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Last Updated: Mar 27, 2024
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Constants & Literals in C#

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Prerita Agarwal
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23 Jul, 2024 @ 01:30 PM

Introduction

As the name suggests, Literals (often referred to as constants) are the data items that never change their value during a program run.So these are the fixed values which can be of any data type like Integer constant or Character constant. These are treated similarly like the variables but they cannot change their values through out the program. These are predefined so that we can easily implement them. Following are some of the types of literal.

  • Integer literal
  • Floating Point literal
  • Character literal
  • String literal
  • Bool literal
  • Null literal

Before we discuss about the types of literals we’ll see differences between constants and literal.

Recommended Topic, Palindrome in C#, singleton design pattern in c# and Ienumerable vs Iqueryable.

Difference between Constant and Literal

A literal is a value that is stated exactly as it is. Literals include the number 44 and the text "Hello Ninja." 

A constant is a data type that may be used to replace a literal. Constants are used when the same, unchanging value is utilised several times throughout the programme. For example, if you have a constant named PI that you'll be reusing in your programme to determine the area, circumference, and other properties of a circle, this is a constant since you'll be recycling its value. However, when you declare it as:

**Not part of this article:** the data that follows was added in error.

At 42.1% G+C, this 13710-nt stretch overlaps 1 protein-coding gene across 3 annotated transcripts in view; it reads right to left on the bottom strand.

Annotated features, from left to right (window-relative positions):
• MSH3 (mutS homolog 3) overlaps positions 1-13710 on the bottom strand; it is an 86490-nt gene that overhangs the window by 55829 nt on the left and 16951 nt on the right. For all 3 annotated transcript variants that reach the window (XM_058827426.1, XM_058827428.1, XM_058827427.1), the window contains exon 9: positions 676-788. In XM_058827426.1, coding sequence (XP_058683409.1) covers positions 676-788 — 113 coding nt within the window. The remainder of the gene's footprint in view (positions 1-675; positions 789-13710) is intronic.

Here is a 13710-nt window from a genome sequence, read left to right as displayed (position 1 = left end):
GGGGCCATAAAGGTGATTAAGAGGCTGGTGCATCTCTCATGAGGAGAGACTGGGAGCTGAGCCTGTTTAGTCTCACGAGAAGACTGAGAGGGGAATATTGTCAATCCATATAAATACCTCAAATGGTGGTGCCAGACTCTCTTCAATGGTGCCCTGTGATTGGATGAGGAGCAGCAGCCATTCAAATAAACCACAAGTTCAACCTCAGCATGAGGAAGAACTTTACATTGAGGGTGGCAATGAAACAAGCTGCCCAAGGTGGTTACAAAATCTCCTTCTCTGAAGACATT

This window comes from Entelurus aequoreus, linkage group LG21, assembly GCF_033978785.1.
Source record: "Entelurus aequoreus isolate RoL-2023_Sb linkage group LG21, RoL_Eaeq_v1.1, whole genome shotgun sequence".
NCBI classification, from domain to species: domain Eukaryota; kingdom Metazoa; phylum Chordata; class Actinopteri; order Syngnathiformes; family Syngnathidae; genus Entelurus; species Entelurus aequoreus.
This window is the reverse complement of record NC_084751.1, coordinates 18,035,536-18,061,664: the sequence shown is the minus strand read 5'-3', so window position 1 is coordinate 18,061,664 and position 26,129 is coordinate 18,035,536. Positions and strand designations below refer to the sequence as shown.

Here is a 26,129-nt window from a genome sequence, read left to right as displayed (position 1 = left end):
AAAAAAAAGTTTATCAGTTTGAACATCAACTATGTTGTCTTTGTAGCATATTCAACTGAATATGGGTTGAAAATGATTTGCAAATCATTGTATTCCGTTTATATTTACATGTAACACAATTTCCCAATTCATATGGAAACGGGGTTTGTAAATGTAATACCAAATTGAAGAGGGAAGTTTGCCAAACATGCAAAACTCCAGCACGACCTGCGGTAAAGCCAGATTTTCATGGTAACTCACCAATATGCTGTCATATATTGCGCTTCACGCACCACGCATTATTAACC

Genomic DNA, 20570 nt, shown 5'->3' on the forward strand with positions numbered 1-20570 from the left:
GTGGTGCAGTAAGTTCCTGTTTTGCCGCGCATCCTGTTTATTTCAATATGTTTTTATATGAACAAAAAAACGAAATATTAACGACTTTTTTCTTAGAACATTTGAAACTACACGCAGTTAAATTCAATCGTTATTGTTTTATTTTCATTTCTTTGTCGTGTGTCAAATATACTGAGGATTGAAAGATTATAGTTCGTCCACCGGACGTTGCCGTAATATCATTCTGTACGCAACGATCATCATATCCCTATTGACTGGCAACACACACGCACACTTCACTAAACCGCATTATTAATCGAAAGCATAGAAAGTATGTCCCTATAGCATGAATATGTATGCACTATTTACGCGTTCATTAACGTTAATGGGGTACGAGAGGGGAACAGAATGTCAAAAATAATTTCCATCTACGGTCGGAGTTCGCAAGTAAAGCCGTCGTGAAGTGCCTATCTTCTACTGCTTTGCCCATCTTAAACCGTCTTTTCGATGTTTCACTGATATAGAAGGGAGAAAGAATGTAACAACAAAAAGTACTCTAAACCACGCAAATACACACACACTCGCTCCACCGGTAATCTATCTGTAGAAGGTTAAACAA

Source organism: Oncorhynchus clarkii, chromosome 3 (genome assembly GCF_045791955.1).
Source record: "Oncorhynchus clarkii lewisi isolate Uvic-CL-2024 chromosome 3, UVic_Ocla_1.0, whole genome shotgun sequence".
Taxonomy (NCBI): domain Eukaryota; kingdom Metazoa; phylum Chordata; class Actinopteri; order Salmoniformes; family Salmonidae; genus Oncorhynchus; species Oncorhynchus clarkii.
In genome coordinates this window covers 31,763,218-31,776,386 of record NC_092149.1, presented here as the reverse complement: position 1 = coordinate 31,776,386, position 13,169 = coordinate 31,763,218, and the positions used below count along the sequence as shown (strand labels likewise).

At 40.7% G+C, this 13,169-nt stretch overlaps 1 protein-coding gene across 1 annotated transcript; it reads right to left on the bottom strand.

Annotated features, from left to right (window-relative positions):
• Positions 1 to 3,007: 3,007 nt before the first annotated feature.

const float PI = 3.141; 

You're using a literal of 3.141. It has no memory address of its own and just resides in the source code.

Mow we move to discuss types of literals.

Integer Literals

Integer literals are pure integers that do not include any fractional parts. This is specified under the integer literal rule. An integer constant must have at least one digit and no decimal point. It can have either a + or a - symbol. A number that lacks a sign is presumed to be positive. Commas are not permitted in integer constants.

Following are the types of integer literals

Decimal literals (Base 10)

Decimal literals are those literals that consist sequence of digits but shouldn't start with 0.

//integer literal - Decimal literal

int x=89;

Binary literals (Base 2)

Binary literals are those literals that consist sequence of digits and must start with 0b. Just like the Binary language, only 0s and 1s are allowed.

//integer literal - Binary literal (decimal 8 is written as 1000 in binary)

int x=0b1000;

Octal literals (Base 8)

Octal literals are those literals that consist sequence of digits and must start with 0.

//integer literal - Octal literal (decimal 8 is written as 10 as octal integer)

int x=010;

Hexadecimal literals (Base 16)

Hexadecimal literals are those literals that consist sequence of digits and must start with 0x or 0X. Since C# is a case-sensitive language but here is an exception.

/*integer literal - Hexadecimal literal (decimal 12 is written as XC as hexadecimal integer)*/

int x=0XC;

The suffix u/U and l/L in front of any integer literals depict its type, which is unsigned or long, respectively.

Now, it’s time to verify our learning using code.

// A C# program to show the use of Integer Literals
using System;
class CodingNinjas
{
// Main
public static void Main(String[] args)
{

// decimal literal
int q = 35;
// octal literal
int w = 015;
// Hexa-decimal literal
int e = 0xD;
// binary literal
int r = 0b0100;

Console.WriteLine(q);
Console.WriteLine(w);
Console.WriteLine(e);
Console.WriteLine(r);
}
}

Output:

35

13

13

4